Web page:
Coastal Regulation Zone notification (2010) - Critique by the Kerala Swathanthra Malsya Thozhilali Federation

The fishing communities seek their rights to the coast, the CRZ notification gives them only some concessions. Is their right to have settlements on the coast lost?



The Ministry of Environment and Forests (MoEF) has issued the draft CRZ Notification, 2010 under the Environment (Protection) Act, 1986 on 15th September, 2010 inviting suggestions and objections from public within 60 days from date of its issue. The following are the new additions to the original 1991 notification:

  • Inclusion of ‘Aquatic’ Part: Recognizing the importance of the aquatic area in maintaining the functional integrity including the biodiversity in the coastal areas and waters, the aquatic part (i.e. sea area upto 12 nautical miles and the water area of ‘tidal influenced water bodies’) shall be included.
  • Hazard Mapping Mechanism to be revised: Coastal hazard mapping based on tides, waves, sea level rise and shoreline change shall be included and provisions to provide adequate safeguards to infrastructures and habitations of local communities incorporated.
  • Preparation of Action Plans: The State and UT Governments shall be directed to prepare an Action Plan to mitigate discharge of untreated waste, effluents, sewage including solid waste in a time bound manner. 
  • Classification of Erosion-Prone Areas: The Notification will provide for classifying the coastal stretches into “high erosion areas”, “medium erosion area” and “low or stable coast” and no projects would be permitted in the high erosion prone areas, while, in the medium erosion prone areas comprehensive EIA shall be stipulated. 
  • New Classification Scheme: The proposed classification shall be:
    • CRZ-I (ecologically sensitive areas)
    • CRZ -II (built up municipal areas)
    • CRZ-III (rural areas)
    • CRZ-IV (aquatic area) and;
    • CRZ-V (areas requiring special consideration). For the islands of Lakshadweep and Andaman & Nicobar a special dispensation has been provided in a draft ‘Island Protection Zone Notification (March) 2010’ (currently inviting suggestions and objections). 
  • Special Cases: The CRZ notification provides for the uniform regulation of the entire country irrespective of the diversity, socio-economic conditions, developmental pressures etc barring some special cases.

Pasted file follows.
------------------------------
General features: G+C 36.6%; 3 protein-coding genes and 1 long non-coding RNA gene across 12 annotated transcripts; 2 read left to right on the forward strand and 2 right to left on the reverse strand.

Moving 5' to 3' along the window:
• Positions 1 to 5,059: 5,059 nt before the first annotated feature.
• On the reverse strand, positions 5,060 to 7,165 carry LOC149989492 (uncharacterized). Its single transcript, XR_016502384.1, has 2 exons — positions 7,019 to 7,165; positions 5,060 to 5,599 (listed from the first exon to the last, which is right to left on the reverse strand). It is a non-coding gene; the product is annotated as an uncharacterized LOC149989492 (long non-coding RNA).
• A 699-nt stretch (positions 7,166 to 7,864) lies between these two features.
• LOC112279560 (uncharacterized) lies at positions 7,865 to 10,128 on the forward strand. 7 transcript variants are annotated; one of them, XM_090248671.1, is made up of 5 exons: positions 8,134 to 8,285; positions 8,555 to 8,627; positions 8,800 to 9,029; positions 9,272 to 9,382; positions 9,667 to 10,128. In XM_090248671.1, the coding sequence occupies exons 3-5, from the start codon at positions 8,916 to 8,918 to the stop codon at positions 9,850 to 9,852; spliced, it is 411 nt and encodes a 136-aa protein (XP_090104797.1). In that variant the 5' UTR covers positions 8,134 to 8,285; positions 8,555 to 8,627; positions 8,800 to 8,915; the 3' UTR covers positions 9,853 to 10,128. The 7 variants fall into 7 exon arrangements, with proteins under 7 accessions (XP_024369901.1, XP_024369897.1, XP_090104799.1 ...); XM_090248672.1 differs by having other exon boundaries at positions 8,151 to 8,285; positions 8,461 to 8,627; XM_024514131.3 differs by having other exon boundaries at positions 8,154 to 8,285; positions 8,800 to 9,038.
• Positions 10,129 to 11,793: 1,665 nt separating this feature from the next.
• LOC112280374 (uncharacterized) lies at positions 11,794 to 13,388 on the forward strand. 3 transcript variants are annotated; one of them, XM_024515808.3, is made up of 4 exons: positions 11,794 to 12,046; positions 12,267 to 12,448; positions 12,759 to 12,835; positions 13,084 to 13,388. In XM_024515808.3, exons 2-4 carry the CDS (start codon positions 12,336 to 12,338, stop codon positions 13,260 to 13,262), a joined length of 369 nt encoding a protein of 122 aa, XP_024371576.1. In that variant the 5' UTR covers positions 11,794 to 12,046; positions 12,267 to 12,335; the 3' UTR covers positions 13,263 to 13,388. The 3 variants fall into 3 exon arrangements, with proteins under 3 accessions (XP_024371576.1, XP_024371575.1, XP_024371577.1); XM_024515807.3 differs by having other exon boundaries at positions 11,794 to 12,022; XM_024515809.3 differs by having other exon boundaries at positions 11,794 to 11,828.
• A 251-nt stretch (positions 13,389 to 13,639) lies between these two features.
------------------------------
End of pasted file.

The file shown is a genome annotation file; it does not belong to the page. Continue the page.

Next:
• Deadlines for Grant of Clearance: Procedures have been drawn up and list of documents, studies/ report, maps and the forms that need to be filled to obtain clearance for permissible activities shall be indicated and also fixed time lines shall be provided under the new Notification.
  • Clearance process to be harmonised with EIA 2006 standards
  • Post Clearance Monitoring and Enforcement: Adequate emphasis is not given for post clearance monitoring of project under the original CRZ Notification. Monitoring procedures and transparency of the compliance to the conditions shall be clearly laid down. 
  • Preparation of Coastal Zone Management Plans
  • Facilities for Fisherfolk: Keeping in view the difficulties faced by fishing communities, basic facilities such as fish drying yards, auction halls, net mending yards, traditional boat building yards, ice crushing units, fish curing facilities etc., shall be provided in the No Development Zone of CRZ-III areas.

The draft notification is available at the website of the Ministry of Environment and Forests here.

FAQs on draft Coastal Regulation Zone notification can be viewed at the MoEF website here.


Critique of a draft Coastal Regulation Zone notification by the Kerala Swathanthra Malsya Thozhilali

Kerala Swathanthra Malsya Thozhilali (Kerala Independent Fishworkers) Federation, a non-party trade union with community-based organisation, working in the unorganised sector of fisheries has rejected the Draft Coastal Regulation Zone Notification, 2010 for two main reasons.

  • It does not recognise the inalienable rights of fishing communities to their habitats.
  • It does not offer adequate protection to the coastal ecosystem.

The fishing communities had sought their rights to the coast, the notification gave only some concessions. They had not sought concessions, but their right to have settlements on the coast. Up to 50 metres from the high tide level (HTL) of the

CRZ area should be kept free of non-fishery activities. Houses of fishermen within that zone can be rehabilitated within the 50-metre to 500-metre zone. All existing houses of the fishing community within that zone should be regularised.

The notification violated the fundamental principles of coastal protection. There was no logic in permitting activities such as large housing projects, greenfield airports and power plants on the narrow 500-metre strip from the HTL in the CRZ area. In fact, the notification would only serve to displace the fishing communities from the CRZ areas. Activities that require waterfront and foreshore facilities can destroy the coast over time through cumulative impacts.

The special dispensation for Kerala in the notification was essentially to reduce the CRZ from 100 metres to 50 metres for the backwater islands. While this provision outwardly appeared to be one that facilitated the construction of houses for the local communities, it could also facilitate other construction activities for commercial purposes and in the process throw out the fishing communities. Therefore, the dispensation should be limited only to the local fishing communities.

The KMSTF called for a draft Bill on the CRZ that protected the traditional rights and interests of the fishing community and also the coastal environment. The critique can be downloaded here.

A news article on the issue is available on The Hindu website here.


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